} while (startSeq < synchronizer.currentSequence()); //If the number of free connections in the connection pool is more than that before the cycle, it indicates that new connections have been added and continue to cycle
         //After looping the connection pool once (or many times, if there is a new connection added just after the first looping of the connection pool, it will continue to cycle). If you still can't get the free connection, you need to create a new connection
         if (addItemFuture == null || addItemFuture.isDone()) {
            addItemFuture = listener.addBagItem();
         //Calculate the remaining timeout = connectionTimeout set by the user - (current time of the system - time to get the connection code ①, that is, the total time to get the connection from the connection pool)
         timeout = originTimeout - (System.nanoTime() - startScan);
      } while (timeout > 10_000L && synchronizer.waitUntilSequenceExceeded(startSeq, timeout)); //③
      //The cycle conditions here are complex
      //1. If the remaining timeout is greater than 10_ 000 nanoseconds
      //2. The number of startseq, that is, the number of idle connections exceeds the number before the cycle
      //3. timeout is not exceeded
      //The loop will not continue until the above three conditions are met. Otherwise, the thread will be blocked until the above conditions are met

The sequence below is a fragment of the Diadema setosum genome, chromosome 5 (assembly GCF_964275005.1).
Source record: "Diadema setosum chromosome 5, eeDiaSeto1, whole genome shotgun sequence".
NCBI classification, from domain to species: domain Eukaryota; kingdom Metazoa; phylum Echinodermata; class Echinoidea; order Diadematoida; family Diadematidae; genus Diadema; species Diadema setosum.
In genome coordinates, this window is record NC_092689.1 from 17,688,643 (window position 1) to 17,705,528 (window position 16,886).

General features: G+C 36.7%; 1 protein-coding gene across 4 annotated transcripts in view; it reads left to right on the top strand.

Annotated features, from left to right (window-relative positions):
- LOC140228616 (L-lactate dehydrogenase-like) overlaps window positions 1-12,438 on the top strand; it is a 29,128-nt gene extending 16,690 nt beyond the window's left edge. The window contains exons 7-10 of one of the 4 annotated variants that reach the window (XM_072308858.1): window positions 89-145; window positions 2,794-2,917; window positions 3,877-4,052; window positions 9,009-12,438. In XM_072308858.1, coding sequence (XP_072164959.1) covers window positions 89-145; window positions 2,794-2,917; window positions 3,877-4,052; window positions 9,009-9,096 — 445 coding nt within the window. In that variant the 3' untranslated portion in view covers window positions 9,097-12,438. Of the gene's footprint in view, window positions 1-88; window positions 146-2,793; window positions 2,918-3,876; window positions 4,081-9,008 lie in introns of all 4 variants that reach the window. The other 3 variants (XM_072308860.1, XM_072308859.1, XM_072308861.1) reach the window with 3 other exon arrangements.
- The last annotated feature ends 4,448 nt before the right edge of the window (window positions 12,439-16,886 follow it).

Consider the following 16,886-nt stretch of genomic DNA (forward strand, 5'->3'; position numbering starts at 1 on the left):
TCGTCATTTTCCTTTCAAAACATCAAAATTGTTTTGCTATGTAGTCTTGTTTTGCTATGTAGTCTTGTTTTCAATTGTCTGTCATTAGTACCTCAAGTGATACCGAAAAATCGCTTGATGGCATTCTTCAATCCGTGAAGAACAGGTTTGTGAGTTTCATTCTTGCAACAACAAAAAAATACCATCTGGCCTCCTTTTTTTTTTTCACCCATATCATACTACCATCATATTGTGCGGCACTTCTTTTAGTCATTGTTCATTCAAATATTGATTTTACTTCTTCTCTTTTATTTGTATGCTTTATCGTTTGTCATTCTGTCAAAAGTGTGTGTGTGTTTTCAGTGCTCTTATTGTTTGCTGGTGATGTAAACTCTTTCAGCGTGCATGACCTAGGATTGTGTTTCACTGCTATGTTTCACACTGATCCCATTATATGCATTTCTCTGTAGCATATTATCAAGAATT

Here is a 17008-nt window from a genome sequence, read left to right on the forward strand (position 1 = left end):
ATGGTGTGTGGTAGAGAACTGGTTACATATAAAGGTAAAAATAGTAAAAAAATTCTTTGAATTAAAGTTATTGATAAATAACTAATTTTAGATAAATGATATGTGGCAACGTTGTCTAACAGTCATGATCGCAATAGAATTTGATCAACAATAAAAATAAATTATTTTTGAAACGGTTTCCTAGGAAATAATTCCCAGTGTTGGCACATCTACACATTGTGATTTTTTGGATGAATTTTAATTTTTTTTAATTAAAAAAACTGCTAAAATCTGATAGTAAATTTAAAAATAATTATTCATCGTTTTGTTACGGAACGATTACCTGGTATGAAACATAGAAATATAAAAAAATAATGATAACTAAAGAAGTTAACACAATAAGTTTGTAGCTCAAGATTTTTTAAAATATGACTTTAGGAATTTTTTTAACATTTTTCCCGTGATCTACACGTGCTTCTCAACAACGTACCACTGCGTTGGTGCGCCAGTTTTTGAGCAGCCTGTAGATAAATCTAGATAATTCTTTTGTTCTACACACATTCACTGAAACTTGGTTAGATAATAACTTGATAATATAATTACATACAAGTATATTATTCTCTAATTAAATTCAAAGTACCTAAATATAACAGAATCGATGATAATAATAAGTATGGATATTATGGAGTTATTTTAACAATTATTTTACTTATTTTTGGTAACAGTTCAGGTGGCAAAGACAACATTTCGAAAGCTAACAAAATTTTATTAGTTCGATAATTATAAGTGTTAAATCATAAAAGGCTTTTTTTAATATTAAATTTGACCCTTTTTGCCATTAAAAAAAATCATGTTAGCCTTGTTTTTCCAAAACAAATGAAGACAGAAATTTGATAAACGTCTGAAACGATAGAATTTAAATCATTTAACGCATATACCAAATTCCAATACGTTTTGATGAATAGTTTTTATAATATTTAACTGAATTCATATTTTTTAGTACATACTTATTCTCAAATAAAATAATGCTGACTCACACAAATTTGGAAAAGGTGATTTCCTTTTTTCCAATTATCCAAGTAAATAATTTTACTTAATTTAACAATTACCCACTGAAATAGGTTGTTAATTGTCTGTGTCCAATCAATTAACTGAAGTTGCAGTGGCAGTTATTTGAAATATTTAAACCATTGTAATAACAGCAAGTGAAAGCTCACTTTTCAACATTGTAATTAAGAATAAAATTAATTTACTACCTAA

//If the conditions are not met until the timeout expires, end the blocking and move on
      //The conditions that may change dynamically, only the number of startSeq changes, which is the connection creation request added at ②
   } finally {

   return null;

 * This method returns the borrowed connections back to the connection pool
 * Connections that are not returned through this method will cause memory leaks
 * @param bagEntry the value to return to the bag
 * @throws NullPointerException  if value is null
 * @throws IllegalStateException if the requited value was not borrowed from the bag
public void requite(final T bagEntry) {
   //The lazySet method does not guarantee that the connection will be set to the available state immediately. This is a delay method
   //This is an optimization. If you want to take effect immediately, you may need to use volatile to let other threads find it immediately, which will reduce performance. Using lazySet will not waste much time, but it will not waste performance

   //Put the connection back into threadLocal
   final List<Object> threadLocalList = threadList.get();
   if (threadLocalList != null) {
      threadLocalList.add(weakThreadLocals ? new WeakReference<>(bagEntry) : bagEntry);